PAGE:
By Prince Osuagwu
One month after, the echoes of Social Media Week Lagos SMWL are still reverberating. One of the major reasons this social gathering still makes impact long after it held, appears to be the relevance of the sessions and quality of discussions they attracted during and after the event. As a platform that specifically champions the course of social media for social good, it may not be surprising that a play-back of some of the sessions, find themselves at the heart of developments in the society, weeks and months after.
For instance, the British Broadcasting Corporations, BBC’s session “the growing audiences in a competitive digital space” appears to have anticipated the tough information management Nigeria and other countries of the world are grappling with now, with the rampaging Coronavirus pandemic gaining tremendous ground across the world.
Although the aim of the session, was more about explaining how BBC has had to change its reach-out methods, with the advent of social media, thereby growing a digital audience, the output was exposing the power of storytelling from a human perspective, which is what the story of coronavirus today, require.
There’s a huge amount of misleading information circulating online about coronavirus from unfounded health tips to speculative, and sometimes, totally false government plans. It just begins with one bad post that went viral.
The panel, made up of five young, smart journalists, Abdulmalik Fahd, Usifo Omozokpea, Janine Anthony, Michael Okeje and Princess Abumere, debated how various styles of reporting news can lead to increased engagement and participation as well as giving every audience, including women and young people a louder voice.
Fahd is of the BBC Pidgin service, Omozokpea is the senior journalist for social media at BBC Pidgin, Anthony is a presenter for BBC TV programme, Sports Africa and leads an all female team in Lagos.
Abumere is the team lead for the digital innovation hub in West Africa, while Okeje is the Growth Editor for West Africa languages.
Social media is generally believed to be the source of fake news, but the BBC session was able to show how effective management can turn otherwise fake news to a relevant piece of information by adding important ingredients left out, apparently, in a hurry to break the news.
Abumere said: “Fake news is a result of the competition within the news and content creation industry in a bid to deliver fresh perspectives. But in telling a story, there are options. For us in BBC, we do not run to the market with every piece of information we hear. We examine the options and investigate them properly; at the end of the day what matters is not necessarily who broke a story but who got all the sides factually”.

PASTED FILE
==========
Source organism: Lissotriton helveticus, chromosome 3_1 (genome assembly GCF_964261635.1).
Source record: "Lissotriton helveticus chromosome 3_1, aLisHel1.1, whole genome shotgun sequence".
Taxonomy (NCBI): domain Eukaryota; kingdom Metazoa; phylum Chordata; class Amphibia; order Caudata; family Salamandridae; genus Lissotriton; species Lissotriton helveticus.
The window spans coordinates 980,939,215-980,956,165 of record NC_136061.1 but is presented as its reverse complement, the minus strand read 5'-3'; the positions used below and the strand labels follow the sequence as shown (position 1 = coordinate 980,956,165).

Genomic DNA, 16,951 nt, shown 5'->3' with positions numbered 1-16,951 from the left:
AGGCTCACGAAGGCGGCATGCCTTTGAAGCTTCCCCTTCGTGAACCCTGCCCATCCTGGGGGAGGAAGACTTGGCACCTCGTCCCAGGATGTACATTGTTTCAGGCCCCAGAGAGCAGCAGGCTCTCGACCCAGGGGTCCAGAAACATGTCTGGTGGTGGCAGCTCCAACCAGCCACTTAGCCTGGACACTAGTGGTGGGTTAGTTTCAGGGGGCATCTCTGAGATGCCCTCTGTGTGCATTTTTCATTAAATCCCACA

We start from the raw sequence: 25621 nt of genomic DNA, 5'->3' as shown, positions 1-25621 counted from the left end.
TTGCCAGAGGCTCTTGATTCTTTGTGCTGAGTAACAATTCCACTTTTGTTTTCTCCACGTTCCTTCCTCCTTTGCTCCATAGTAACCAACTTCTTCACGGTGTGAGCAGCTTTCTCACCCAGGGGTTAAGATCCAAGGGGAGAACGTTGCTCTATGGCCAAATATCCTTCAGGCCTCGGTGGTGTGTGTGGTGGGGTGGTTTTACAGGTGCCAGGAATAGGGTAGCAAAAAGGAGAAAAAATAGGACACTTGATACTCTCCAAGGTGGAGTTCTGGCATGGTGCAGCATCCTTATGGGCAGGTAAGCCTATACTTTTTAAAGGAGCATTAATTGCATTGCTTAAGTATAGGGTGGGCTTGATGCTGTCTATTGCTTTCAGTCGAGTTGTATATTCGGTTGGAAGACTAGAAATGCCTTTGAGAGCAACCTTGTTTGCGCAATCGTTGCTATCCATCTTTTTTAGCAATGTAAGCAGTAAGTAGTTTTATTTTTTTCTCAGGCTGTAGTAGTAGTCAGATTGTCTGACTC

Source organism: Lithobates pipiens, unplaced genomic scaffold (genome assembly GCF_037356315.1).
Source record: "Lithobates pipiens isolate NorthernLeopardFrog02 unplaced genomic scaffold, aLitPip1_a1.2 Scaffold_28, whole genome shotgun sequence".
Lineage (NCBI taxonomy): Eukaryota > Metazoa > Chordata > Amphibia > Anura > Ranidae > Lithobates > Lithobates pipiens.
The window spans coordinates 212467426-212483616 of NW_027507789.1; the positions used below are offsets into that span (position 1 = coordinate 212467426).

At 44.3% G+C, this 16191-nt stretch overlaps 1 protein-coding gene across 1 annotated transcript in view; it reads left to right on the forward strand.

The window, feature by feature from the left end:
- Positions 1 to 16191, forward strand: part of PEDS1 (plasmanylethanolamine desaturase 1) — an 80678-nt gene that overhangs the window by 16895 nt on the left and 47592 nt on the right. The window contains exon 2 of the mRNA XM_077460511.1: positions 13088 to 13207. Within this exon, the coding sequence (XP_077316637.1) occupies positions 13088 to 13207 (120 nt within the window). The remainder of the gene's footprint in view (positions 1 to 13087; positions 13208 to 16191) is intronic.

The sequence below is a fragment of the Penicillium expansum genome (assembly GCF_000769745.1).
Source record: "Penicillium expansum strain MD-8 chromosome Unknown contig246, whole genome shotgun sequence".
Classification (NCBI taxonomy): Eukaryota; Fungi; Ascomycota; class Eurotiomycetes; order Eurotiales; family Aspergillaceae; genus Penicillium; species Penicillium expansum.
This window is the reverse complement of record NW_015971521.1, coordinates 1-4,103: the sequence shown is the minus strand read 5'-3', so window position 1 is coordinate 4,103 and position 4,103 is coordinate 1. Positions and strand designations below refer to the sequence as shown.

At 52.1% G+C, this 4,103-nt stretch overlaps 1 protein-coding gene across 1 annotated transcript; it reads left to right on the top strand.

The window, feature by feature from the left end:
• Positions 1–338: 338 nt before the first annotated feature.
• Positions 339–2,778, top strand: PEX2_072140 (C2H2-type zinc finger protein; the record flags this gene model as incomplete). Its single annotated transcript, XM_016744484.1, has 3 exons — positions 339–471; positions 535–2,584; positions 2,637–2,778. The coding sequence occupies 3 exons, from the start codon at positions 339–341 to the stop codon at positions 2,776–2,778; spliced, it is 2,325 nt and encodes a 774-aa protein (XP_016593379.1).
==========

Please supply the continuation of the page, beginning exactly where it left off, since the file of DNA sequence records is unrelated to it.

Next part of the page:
Countering fake news
Beyond these measures, BBC was said to have also moved a step further to cause a global campaign that could lead to a global clampdown on fake news and sources of it, because Abumere declared that: “At the BBC, we recently brought together major global technology and publishing companies including The European Broadcasting Union, Facebook, Google, Microsoft and The Wall Street Journal in a collaboration which will see them work with us on a number of initiatives, including an early warning system to alert each other when we discover disinformation which threatens human life or disrupts democracy during elections; a joint online media education campaign to support and promote media education messages and co-operation on information for voters around elections, so there is a common way to explain how and where to vote.
BBC also said it launched the Beyond Fake News media literacy programme which delivers workshops in markets such as India, Nigeria, Kenya, and Brazil, drawing on the inspiration of its efforts in tackling disinformation in the UK, where digital literacy workshops were also delivered to schools across the country as part of BBC Young Reporter.
The workshops demonstrate to children the importance of being critical of the media and the information they consume on social networks. The workshops are made available, free of charge to teachers and youth leaders across the world through the “Connecting Classrooms” initiative.
Creating new audiences
Meanwhile, social media is not only about fake news. Fahd said: ” Social media has however helped the pidgin service tremendously in creating new audiences, connecting into them and knowing where they are, at all times. It is allowing us to have more meaningful conversation and penetration. The simplicity of social media alligns with that of Pidgin service” he added.
He stated that the opening of BBC pidgin service, is an eye opener to how people can have emotional connection to a radio service when it serves their interest. ” The pidgin service helps us penetrate Africa well, educate the people appropriately. It has also made people accept news the more. Before now, some people regarded news as elitist but with pidgin service, news has become universal and more accepted”